Gaza ceasefire 'extended by a day' after Cairo talks
The Gaza ceasefire has been extended for a further 24 hour after talks in Cairo, Egypt says.
The truce was extended until midnight on Tuesday (21:00 GMT) to allow talks on a more long-term arrangement.
However, Palestinian officials say discussions are continuing but that there has been "no progress" on reaching an agreement with Israel.
Officials say that 2,016 Palestinians and 66 Israelis have died since Israel began its offensive on Gaza on 8 July.
On Tuesday afternoon three rockets were fired into Israel from the Gaza Strip, landing in open areas in Beersheba, an IDF spokesperson told the BBC.
No-one was injured in the attack, which was the first instance of rocket fire in several days.
In a statement minutes before the expiry of a previous truce at midnight on Monday, Egypt released a statement confirming both sides had accepted its request for an extension.
The previous ceasefire came into effect last Wednesday.
Earlier, Prime Minister Benjamin Netanyahu said Israeli forces would hit back hard if Hamas resumed rocket fire.
He said the military was "ready for all scenarios" and were prepared "for very resolute action if fire resumes".
Negotiating teams returned to Egypt's capital Cairo for indirect talks on Sunday.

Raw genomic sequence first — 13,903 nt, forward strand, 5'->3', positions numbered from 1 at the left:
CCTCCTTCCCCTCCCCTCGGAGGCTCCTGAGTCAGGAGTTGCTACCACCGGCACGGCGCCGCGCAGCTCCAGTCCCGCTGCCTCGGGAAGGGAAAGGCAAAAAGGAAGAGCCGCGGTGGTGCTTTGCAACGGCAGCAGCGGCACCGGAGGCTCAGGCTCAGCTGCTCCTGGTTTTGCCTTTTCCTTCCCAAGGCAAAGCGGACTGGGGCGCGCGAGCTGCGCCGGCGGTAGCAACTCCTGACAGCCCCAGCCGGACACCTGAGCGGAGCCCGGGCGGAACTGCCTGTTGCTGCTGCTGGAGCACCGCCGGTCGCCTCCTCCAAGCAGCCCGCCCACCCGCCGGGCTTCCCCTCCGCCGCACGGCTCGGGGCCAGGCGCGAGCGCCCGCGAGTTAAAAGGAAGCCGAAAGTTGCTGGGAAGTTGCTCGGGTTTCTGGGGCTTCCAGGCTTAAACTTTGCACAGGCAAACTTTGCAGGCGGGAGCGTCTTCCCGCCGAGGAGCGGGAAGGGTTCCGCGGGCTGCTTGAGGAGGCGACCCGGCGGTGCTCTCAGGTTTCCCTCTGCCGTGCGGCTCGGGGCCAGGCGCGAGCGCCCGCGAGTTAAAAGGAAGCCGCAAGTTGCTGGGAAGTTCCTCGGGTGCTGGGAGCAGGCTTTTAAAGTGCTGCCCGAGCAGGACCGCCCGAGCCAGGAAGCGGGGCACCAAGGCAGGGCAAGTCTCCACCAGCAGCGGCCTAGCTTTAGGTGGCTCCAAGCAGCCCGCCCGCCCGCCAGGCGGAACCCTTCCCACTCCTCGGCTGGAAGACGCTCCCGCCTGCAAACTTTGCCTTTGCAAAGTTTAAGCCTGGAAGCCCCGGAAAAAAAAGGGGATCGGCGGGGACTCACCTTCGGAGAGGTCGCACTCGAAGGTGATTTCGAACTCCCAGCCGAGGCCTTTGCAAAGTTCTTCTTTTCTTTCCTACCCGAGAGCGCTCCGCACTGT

Palestinian negotiator Qais Abdul Karim said on Sunday that Israel was seeking guarantees that Hamas and other factions in Gaza would be disarmed.
Palestinians are calling for an end to the Israeli and Egyptian blockades of Gaza without preconditions, he added.
Hamas says it will not give up its weapons, while Israel insists it must maintain some control over Gaza's crossings to prevent the smuggling of weapons.
Israel is also concerned by the import of building materials into Gaza, saying they could be used by Hamas to rebuild its tunnel network.
But Middle East envoy Robert Serry said on Monday that the UN was ready to oversee imports of construction material sent to Gaza.
Mr Serry said the imports were crucial after "the unprecedented amount of destruction" had caused an "unprecedented level of humanitarian needs".
Approximately 16,800 housing units in Gaza had been destroyed, Mr Serry added, affecting some 100,000 Palestinians.
In addition, he said more than 100 installations belonging to the UN agency for Palestinian refugees had been damaged.